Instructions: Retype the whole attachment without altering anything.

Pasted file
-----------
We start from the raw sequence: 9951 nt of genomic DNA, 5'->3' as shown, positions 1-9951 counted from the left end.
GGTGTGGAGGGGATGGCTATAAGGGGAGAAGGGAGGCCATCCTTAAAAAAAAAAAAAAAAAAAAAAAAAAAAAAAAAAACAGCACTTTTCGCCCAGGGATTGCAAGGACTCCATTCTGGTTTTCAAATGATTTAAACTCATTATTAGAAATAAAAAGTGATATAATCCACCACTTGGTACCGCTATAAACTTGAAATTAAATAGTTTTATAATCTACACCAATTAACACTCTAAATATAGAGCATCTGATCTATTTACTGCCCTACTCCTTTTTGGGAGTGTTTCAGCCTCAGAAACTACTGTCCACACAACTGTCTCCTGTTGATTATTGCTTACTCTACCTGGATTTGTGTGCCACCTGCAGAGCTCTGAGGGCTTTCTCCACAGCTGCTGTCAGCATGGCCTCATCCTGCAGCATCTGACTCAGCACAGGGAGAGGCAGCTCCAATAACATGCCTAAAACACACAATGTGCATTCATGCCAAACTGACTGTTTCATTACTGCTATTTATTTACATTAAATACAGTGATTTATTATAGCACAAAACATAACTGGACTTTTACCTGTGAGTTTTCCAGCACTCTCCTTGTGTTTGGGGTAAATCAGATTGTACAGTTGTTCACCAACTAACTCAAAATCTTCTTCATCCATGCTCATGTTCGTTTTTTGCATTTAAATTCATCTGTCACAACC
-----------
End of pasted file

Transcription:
We start from the raw sequence: 9951 nt of genomic DNA, 5'->3' as shown, positions 1-9951 counted from the left end.
GGTGTGGAGGGGATGGCTATAAGGGGAGAAGGGAGGCCATCCTTAAAAAAAAAAAAAAAAAAAAAAAAAAAAAAAAAAACAGCACTTTTCGCCCAGGGATTGCAAGGACTCCATTCTGGTTTTCAAATGATTTAAACTCATTATTAGAAATAAAAAGTGATATAATCCACCACTTGGTACCGCTATAAACTTGAAATTAAATAGTTTTATAATCTACACCAATTAACACTCTAAATATAGAGCATCTGATCTATTTACTGCCCTACTCCTTTTTGGGAGTGTTTCAGCCTCAGAAACTACTGTCCACACAACTGTCTCCTGTTGATTATTGCTTACTCTACCTGGATTTGTGTGCCACCTGCAGAGCTCTGAGGGCTTTCTCCACAGCTGCTGTCAGCATGGCCTCATCCTGCAGCATCTGACTCAGCACAGGGAGAGGCAGCTCCAATAACATGCCTAAAACACACAATGTGCATTCATGCCAAACTGACTGTTTCATTACTGCTATTTATTTACATTAAATACAGTGATTTATTATAGCACAAAACATAACTGGACTTTTACCTGTGAGTTTTCCAGCACTCTCCTTGTGTTTGGGGTAAATCAGATTGTACAGTTGTTCACCAACTAACTCAAAATCTTCTTCATCCATGCTCATGTTCGTTTTTTGCATTTAAATTCATCTGTCACAACC